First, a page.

October 12, 2014 by mmileti
The urban fantasy/paranormal genre is currently so popular that it often gets flooded with clichéd story lines, elements, and tropes. The Younger Gods is not a genre-bending novel, but it does manage to avoid the stereotypical features of a typical paranormal novel. Underwood is a great storyteller, and this original and rapid paced story is sure to stand out in a genre full of love triangles and normal protagonists suddenly thrust into the paranormal.
Jacob Greene is a young man who grew up in a world full of magic, but right now he would do anything to escape that world forever. He comes from a family of cultists who use murder and blood sacrifice to obtain their power. When Jacob is finally exposed to the world outside the cult, the magnitude of his family’s betrayal becomes clear, and he flees his family to join the alien world of a college student in New York City. But being a normal college student is harder than Jacob ever imagined, and proper mannerisms, speech patterns, and cultural references continue to baffle him. Things get even worse when his sister comes to town with the hopes of starting the apocalypse, and Jacob realizes that he needs help in order to stop her. As he attempts to gather allies from a world that he doesn’t understand, his sister gathers more and more power, hoping to fulfill his family’s prophecy of the destruction of the world.
In this novel Underwood gives the reader a very unique glimpse of New York City through a narrator whose every experience (no matter how small) is new and extraordinary. Usually when you read a novel that takes place in a well-known city, the day-to-day occurrences are glossed over, but through Jacob’s eyes the reader gets to see NYC in an all-new way, with the wonder of someone who is truly out of their element. Jacob is a fascinating protagonist in many ways, and the most interesting part of the novel was not the events of the plot, but rather Jacob’s reaction to these events. He is an almost sociopathic character whose major redeeming quality is his ability to feel empathy for humans, but the unfamiliar way he views the world and the whirlwind situations he finds himself in are enough to singlehandedly capture the reader’s attention throughout the novel.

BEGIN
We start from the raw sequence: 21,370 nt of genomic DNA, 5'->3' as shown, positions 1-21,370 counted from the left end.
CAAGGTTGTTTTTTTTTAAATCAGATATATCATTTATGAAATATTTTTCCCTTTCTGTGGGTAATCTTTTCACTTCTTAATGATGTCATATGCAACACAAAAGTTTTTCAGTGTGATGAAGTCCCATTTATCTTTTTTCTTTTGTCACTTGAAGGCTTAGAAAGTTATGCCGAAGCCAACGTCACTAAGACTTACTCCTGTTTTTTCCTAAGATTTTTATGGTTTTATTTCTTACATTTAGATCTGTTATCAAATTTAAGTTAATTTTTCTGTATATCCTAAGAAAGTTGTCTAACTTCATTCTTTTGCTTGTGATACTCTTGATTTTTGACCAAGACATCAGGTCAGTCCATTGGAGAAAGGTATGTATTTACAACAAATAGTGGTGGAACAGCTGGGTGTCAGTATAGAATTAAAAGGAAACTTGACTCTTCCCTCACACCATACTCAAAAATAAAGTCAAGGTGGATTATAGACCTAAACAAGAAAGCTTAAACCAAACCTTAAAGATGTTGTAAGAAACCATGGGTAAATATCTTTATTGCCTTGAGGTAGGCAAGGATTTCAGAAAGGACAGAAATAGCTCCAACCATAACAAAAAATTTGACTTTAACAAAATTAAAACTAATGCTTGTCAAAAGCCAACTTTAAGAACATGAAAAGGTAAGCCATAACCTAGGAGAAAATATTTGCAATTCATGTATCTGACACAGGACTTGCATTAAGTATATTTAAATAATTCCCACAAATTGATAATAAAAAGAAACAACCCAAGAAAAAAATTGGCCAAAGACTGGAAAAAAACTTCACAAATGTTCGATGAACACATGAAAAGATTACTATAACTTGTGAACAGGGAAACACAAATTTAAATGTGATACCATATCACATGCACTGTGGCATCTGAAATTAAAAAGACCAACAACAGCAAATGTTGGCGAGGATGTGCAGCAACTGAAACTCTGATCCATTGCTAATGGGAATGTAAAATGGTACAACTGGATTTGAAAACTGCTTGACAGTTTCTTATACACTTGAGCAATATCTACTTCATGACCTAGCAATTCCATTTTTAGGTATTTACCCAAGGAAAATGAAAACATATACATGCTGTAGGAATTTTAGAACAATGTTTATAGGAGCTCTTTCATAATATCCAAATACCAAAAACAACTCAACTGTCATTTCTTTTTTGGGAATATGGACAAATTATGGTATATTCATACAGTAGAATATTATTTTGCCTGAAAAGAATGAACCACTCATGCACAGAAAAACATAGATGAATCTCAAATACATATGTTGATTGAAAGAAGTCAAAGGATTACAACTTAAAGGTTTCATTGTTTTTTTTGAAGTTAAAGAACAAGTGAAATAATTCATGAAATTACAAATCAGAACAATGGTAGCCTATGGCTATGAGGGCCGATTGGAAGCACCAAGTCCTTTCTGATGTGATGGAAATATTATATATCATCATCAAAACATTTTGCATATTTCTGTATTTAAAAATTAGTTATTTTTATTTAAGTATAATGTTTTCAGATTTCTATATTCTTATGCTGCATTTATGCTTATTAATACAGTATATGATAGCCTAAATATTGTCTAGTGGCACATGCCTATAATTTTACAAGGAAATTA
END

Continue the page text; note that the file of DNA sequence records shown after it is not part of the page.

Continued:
Though I was particularly impressed with Jacob’s character development and narrative, I would have enjoyed the novel a bit more if there was more detail and growth put into the secondary characters. I did not find myself caring much for any of the characters besides Jacob, and even the antagonist could have been better developed. Throughout most of the novel it felt like the threat Jacob was up against was intangible, and a less elusive threat would have given the plot an urgency that it currently lacks. I also would have liked to see a more engaging magic system in this novel. Though the magic of Jacob’s family is terribly complex, it is lacking a quality that makes it fascinating to the reader. A distinctive and sensational magic system could have turned this novel from a good read to a great one.
Despite this story’s flaws, it is a fun and fast paced read that I would recommend to any fan of the paranormal genre that is looking for something a little different. Underwood manages to tell an entertaining story, and although it is not my favorite book of the year, it is still a worthy read that manages to avoid the numerous clichés that are often found in the genre. The protagonist is a fascinating character, and his narrative alone kept me engaged throughout the book.
My rating: 7/10
I received a copy of this novel from Netgalley and the publisher in return for an honest review.
Stop by Avid Reviews tomorrow (Oct 13) for a chance to win one of two digital copies of The Younger Gods, courtesy of the publisher, Pocket Star.